Why Kristaps Porzingis is key to the Dallas Mavericks’ second-half hopes

DALLAS – The first half of the season wasn’t much fun for Kristaps Porzingis.

He missed the first nine games for the Dallas Mavericks while recovering from surgery to repair the meniscus injury in his left knee that forced him to miss the final games of his first NBA playoff series. Porzingis’ struggles, particularly on defense, were ranked as perhaps the second most important factor (after a COVID-19 outbreak that affected half the rotation) in Dallas, being arguably the most disappointing team in league six. weeks after the season started.

And Porzingis heard his name appear in the trade rumor mill. Although Mavs owner Mark Cuban and coach Rick Carlisle publicly stated that the team had not engaged in business discussions regarding Porzingis, the perception among league executives is that he is available.

The reality is that moving on from Porzingis would likely represent a huge step backward for the Mavs, who viewed him as Luka Doncic’s long-term co-star when they traded him two years ago. Dallas needs Porzingis, who is in the second season of a maximum five-year, $ 158 million contract, to harness his “unicorn” potential with his combination of skills to be a threat in the competitive Western Conference.

The good news: Porzingis has provided glimpses of that possibility again recently. His first performance after the All-Star break, a 28-point, 14-rebound outing in Wednesday’s 115-104 win over the San Antonio Spurs, was certainly encouraging.

“I feel like I’m coming,” Porzingis said. “I still have to keep working. After you have surgery, your leg doesn’t feel the same, so you have to keep working on that strength and make sure it’s strong and stable and you feel secure in the end. stop, but I feel better every day and every game, and I’m trying hard, which gives me confidence that I can go out and play freely.

“I’m looking forward to the second part of the season.”

Porzingis’ health will always be a top concern, and the Mavs must manage their workload carefully during the second half of the season. He has yet to finish a healthy season during his more than four-year NBA career, and there are complications that come along with a 7-foot-3 body that has already needed surgery on both knees.

Coach Rick Carlisle has repeatedly mentioned the physical challenges of returning from knee surgery, and a rehab process that led to him missing training camp, as the reason Porzingis frequently resembled the tallest traffic cone. the world on the defensive end this season.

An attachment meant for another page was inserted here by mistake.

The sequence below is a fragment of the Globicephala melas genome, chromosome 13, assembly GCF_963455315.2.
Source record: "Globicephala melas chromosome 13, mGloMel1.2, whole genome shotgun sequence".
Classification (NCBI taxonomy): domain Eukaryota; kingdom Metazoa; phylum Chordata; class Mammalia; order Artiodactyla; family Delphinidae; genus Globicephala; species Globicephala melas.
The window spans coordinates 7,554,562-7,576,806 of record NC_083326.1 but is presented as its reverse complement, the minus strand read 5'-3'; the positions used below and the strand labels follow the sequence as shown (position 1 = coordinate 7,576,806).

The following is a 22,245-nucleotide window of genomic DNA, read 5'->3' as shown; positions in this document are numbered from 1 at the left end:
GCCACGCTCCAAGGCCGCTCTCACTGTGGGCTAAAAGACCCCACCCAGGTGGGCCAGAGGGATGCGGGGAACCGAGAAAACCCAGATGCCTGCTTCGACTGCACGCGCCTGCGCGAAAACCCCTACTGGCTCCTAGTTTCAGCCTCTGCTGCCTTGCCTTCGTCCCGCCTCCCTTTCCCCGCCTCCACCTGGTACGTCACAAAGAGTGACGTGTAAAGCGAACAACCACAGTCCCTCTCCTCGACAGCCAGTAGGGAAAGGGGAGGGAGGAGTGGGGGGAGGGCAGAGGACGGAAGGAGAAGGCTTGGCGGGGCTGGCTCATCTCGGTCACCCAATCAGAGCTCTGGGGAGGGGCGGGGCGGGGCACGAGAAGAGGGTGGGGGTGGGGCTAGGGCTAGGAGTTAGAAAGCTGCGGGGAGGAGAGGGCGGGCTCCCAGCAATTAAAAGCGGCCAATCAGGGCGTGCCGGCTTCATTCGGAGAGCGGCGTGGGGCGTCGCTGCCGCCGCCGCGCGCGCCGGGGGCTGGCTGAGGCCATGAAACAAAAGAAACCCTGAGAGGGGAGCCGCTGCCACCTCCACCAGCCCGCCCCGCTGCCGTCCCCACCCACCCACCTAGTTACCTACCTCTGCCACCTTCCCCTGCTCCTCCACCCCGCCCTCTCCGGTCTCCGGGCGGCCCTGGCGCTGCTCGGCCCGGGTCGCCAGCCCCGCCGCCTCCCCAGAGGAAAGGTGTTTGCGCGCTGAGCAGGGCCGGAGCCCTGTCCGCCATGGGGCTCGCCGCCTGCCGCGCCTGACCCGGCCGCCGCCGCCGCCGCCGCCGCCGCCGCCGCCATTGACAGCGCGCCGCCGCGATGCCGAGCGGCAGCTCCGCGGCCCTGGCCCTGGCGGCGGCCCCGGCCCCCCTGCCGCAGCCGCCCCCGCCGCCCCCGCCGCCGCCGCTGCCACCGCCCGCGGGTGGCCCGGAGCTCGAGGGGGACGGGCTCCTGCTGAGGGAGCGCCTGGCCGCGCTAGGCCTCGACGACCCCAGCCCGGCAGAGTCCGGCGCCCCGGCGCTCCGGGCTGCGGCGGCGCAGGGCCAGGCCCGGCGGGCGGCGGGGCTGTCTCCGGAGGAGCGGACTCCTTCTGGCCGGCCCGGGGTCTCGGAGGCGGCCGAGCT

“My feeling is that he’s improving all the time,” Carlisle said Wednesday, crediting Porzingis with doing the work necessary to make such progress. “There is more evidence of it tonight.”

There’s also compelling statistical evidence from Porzingis, who was a two-way force late last season. Two months into this season, Porzingis had the second-worst defensive rating among rotation players in the league, as the Mavs had allowed 119.5 points per 100 possessions with him on the court, an embarrassment for a player in which relied on to provide protection on the rim. Take this with a little taste of alert, but since Porzingis returned from a brief absence due to lower back stiffness, his defensive rating has been a paltry 103.1 in four games, all wins for the Mavs, who have matched his winning streak. longest of the season. to improve to 19-16.

Porzingis has been pretty good offensively this season, averaging 20.5 points per game with an effective field goal percentage of 54.6%. It has been extremely efficient as the Mavs have fought their way into a five-game hole under .500, hitting 50% of their shots from the ground and 40% from 3-point range, as Dallas has won. 10 in the past. 12 games Porzingis has played.

Carlisle noted that Porzingis is feeling all the different ways teams defend him, which has frequently been defending him with a much shorter player and essentially challenging Dallas to bog down his offense by feeding him into the post. Porzingis hit 11 of 17 shots from the field against the Spurs, scoring in a number of ways, including a pair of cuts in the second half when he was fed by Doncic, the kind of chemistry the Mavs need from their franchise mainstays.

“We are all progressing as a team,” said Doncic, who had a triple-double of 22 points, 12 rebounds and 12 assists against the Spurs. “KP has been much better. He has been gaining confidence [coming back] from his injury, and I think he’s still going to build his confidence, and he’s going to be much better. “


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